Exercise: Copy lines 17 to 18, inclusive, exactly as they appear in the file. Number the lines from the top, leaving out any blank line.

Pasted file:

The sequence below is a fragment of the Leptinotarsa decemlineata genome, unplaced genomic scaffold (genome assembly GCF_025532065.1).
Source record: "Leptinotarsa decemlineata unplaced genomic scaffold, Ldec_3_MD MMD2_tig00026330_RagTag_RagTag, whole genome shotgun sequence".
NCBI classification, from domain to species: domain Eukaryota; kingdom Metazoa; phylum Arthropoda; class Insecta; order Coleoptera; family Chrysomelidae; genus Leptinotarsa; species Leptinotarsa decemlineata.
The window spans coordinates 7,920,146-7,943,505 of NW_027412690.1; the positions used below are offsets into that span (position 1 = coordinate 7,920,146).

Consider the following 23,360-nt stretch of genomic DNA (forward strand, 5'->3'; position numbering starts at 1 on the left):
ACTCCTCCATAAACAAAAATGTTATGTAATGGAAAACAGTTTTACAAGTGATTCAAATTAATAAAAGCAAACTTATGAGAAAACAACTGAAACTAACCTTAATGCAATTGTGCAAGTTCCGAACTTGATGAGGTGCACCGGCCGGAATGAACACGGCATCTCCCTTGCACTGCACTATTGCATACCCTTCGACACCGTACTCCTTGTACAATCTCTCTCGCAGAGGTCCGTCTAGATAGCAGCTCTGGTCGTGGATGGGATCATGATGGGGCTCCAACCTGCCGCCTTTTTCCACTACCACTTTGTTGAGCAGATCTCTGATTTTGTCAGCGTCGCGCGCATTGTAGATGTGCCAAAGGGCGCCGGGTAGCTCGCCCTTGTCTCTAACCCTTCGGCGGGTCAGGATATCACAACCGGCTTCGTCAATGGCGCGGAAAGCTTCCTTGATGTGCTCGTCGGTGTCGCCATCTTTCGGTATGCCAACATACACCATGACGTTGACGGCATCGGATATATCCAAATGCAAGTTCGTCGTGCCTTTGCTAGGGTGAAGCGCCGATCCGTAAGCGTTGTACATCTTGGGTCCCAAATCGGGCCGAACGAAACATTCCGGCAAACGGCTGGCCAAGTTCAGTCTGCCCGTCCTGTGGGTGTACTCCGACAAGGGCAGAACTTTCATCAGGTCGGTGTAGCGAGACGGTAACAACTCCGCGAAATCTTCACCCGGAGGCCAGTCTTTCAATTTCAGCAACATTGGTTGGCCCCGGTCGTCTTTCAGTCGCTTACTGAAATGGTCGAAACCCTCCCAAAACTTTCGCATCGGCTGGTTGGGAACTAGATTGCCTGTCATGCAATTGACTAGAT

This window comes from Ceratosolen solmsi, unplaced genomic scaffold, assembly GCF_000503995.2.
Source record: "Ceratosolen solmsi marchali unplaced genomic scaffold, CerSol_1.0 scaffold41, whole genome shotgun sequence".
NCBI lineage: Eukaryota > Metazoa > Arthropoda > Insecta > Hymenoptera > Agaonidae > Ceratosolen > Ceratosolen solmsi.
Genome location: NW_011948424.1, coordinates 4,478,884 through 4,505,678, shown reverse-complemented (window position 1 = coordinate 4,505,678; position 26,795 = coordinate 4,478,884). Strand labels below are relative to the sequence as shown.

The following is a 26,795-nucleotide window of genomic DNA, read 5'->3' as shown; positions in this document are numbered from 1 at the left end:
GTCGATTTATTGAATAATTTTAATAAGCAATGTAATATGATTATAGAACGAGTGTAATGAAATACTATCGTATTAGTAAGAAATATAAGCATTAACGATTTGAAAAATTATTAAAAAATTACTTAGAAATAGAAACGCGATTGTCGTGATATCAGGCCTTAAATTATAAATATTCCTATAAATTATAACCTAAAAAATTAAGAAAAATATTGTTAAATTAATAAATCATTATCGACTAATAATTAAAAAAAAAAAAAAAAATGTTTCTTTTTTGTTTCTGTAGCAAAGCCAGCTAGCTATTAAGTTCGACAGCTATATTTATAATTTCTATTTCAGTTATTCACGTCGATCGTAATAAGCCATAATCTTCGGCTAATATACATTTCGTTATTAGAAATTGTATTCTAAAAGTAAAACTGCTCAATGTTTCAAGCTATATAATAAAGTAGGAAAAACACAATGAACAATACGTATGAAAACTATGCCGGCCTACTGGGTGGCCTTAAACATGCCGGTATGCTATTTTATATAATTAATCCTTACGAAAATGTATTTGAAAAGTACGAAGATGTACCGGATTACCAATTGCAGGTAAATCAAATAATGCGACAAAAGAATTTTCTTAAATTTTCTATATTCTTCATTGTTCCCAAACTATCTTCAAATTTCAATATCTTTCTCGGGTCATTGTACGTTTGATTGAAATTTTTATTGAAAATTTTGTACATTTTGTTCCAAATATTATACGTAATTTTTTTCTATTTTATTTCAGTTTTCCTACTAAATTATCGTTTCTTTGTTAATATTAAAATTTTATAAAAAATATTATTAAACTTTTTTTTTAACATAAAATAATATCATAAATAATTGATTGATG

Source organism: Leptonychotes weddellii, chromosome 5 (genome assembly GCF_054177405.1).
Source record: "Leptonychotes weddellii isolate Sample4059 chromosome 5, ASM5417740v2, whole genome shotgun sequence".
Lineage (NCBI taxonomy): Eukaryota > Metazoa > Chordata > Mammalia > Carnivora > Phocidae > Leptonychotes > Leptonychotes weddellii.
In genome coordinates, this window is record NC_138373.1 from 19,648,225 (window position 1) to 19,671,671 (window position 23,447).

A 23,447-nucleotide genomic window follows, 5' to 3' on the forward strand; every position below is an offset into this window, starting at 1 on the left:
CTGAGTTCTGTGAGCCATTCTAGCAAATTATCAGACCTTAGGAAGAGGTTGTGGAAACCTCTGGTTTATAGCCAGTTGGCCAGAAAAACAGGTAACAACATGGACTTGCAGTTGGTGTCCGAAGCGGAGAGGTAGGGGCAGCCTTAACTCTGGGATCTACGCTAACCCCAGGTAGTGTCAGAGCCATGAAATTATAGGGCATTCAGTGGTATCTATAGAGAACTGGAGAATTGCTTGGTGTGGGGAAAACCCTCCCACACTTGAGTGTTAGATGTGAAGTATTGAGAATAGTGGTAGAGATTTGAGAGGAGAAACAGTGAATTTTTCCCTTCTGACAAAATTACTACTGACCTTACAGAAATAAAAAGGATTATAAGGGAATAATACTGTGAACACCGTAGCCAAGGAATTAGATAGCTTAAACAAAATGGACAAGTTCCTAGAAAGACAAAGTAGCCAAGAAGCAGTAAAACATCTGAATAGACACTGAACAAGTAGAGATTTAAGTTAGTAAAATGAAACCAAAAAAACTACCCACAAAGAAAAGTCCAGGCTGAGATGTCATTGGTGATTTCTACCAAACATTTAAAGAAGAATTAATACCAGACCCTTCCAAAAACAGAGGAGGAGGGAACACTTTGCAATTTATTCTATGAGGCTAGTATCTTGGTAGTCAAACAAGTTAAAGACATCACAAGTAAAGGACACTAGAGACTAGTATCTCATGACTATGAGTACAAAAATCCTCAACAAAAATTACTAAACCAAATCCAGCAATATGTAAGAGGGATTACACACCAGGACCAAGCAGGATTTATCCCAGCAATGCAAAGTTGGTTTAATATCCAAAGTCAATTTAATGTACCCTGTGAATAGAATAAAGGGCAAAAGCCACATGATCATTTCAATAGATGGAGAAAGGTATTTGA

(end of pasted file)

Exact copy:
A 23,447-nucleotide genomic window follows, 5' to 3' on the forward strand; every position below is an offset into this window, starting at 1 on the left:
CTGAGTTCTGTGAGCCATTCTAGCAAATTATCAGACCTTAGGAAGAGGTTGTGGAAACCTCTGGTTTATAGCCAGTTGGCCAGAAAAACAGGTAACAACATGGACTTGCAGTTGGTGTCCGAAGCGGAGAGGTAGGGGCAGCCTTAACTCTGGGATCTACGCTAACCCCAGGTAGTGTCAGAGCCATGAAATTATAGGGCATTCAGTGGTATCTATAGAGAACTGGAGAATTGCTTGGTGTGGGGAAAACCCTCCCACACTTGAGTGTTAGATGTGAAGTATTGAGAATAGTGGTAGAGATTTGAGAGGAGAAACAGTGAATTTTTCCCTTCTGACAAAATTACTACTGACCTTACAGAAATAAAAAGGATTATAAGGGAATAATACTGTGAACACCGTAGCCAAGGAATTAGATAGCTTAAACAAAATGGACAAGTTCCTAGAAAGACAAAGTAGCCAAGAAGCAGTAAAACATCTGAATAGACACTGAACAAGTAGAGATTTAAGTTAGTAAAATGAAACCAAAAAAACTACCCACAAAGAAAAGTCCAGGCTGAGATGTCATTGGTGATTTCTACCAAACATTTAAAGAAGAATTAATACCAGACCCTTCCAAAAACAGAGGAGGAGGGAACACTTTGCAATTTATTCTATGAGGCTAGTATCTTGGTAGTCAAACAAGTTAAAGACATCACAAGTAAAGGACACTAGAGACTAGTATCTCATGACTATGAGTACAAAAATCCTCAACAAAAATTACTAAACCAAATCCAGCAATATGTAAGAGGGATTACACACCAGGACCAAGCAGGATTTATCCCAGCAATGCAAAGTTGGTTTAATATCCAAAGTCAATTTAATGTACCCTGTGAATAGAATAAAGGGCAAAAGCCACATGATCATTTCAATAGATGGAGAAAGGTATTTGA